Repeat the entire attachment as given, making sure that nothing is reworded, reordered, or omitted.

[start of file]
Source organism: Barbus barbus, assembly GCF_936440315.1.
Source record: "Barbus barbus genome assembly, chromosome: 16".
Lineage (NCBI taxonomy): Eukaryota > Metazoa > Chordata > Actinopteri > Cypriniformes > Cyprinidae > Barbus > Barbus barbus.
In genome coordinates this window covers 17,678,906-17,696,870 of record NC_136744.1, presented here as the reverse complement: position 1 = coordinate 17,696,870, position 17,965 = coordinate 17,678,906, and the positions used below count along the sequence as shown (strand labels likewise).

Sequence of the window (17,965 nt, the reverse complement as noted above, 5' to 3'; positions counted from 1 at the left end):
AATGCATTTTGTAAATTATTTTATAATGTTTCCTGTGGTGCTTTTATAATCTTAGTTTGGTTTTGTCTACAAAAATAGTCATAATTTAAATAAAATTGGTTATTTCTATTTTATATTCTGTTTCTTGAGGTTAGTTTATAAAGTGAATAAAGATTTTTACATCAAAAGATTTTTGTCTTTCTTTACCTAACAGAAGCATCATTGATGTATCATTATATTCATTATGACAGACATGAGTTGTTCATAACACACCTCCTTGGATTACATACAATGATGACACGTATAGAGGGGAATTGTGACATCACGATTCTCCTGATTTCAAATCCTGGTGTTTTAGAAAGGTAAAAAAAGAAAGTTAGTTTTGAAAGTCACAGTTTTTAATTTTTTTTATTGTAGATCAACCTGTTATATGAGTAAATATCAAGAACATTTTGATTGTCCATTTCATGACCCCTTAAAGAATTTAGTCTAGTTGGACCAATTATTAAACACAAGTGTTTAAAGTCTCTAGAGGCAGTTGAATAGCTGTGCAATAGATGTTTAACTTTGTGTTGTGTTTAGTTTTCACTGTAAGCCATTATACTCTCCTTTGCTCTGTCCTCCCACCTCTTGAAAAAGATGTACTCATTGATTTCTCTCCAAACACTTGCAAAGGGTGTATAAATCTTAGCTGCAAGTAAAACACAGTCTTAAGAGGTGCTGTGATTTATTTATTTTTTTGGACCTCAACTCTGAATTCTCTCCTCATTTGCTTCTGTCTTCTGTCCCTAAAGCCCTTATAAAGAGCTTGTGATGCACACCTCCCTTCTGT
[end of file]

Source organism: Barbus barbus, assembly GCF_936440315.1.
Source record: "Barbus barbus genome assembly, chromosome: 16".
Lineage (NCBI taxonomy): Eukaryota > Metazoa > Chordata > Actinopteri > Cypriniformes > Cyprinidae > Barbus > Barbus barbus.
In genome coordinates this window covers 17,678,906-17,696,870 of record NC_136744.1, presented here as the reverse complement: position 1 = coordinate 17,696,870, position 17,965 = coordinate 17,678,906, and the positions used below count along the sequence as shown (strand labels likewise).

Sequence of the window (17,965 nt, the reverse complement as noted above, 5' to 3'; positions counted from 1 at the left end):
AATGCATTTTGTAAATTATTTTATAATGTTTCCTGTGGTGCTTTTATAATCTTAGTTTGGTTTTGTCTACAAAAATAGTCATAATTTAAATAAAATTGGTTATTTCTATTTTATATTCTGTTTCTTGAGGTTAGTTTATAAAGTGAATAAAGATTTTTACATCAAAAGATTTTTGTCTTTCTTTACCTAACAGAAGCATCATTGATGTATCATTATATTCATTATGACAGACATGAGTTGTTCATAACACACCTCCTTGGATTACATACAATGATGACACGTATAGAGGGGAATTGTGACATCACGATTCTCCTGATTTCAAATCCTGGTGTTTTAGAAAGGTAAAAAAAGAAAGTTAGTTTTGAAAGTCACAGTTTTTAATTTTTTTTATTGTAGATCAACCTGTTATATGAGTAAATATCAAGAACATTTTGATTGTCCATTTCATGACCCCTTAAAGAATTTAGTCTAGTTGGACCAATTATTAAACACAAGTGTTTAAAGTCTCTAGAGGCAGTTGAATAGCTGTGCAATAGATGTTTAACTTTGTGTTGTGTTTAGTTTTCACTGTAAGCCATTATACTCTCCTTTGCTCTGTCCTCCCACCTCTTGAAAAAGATGTACTCATTGATTTCTCTCCAAACACTTGCAAAGGGTGTATAAATCTTAGCTGCAAGTAAAACACAGTCTTAAGAGGTGCTGTGATTTATTTATTTTTTTGGACCTCAACTCTGAATTCTCTCCTCATTTGCTTCTGTCTTCTGTCCCTAAAGCCCTTATAAAGAGCTTGTGATGCACACCTCCCTTCTGT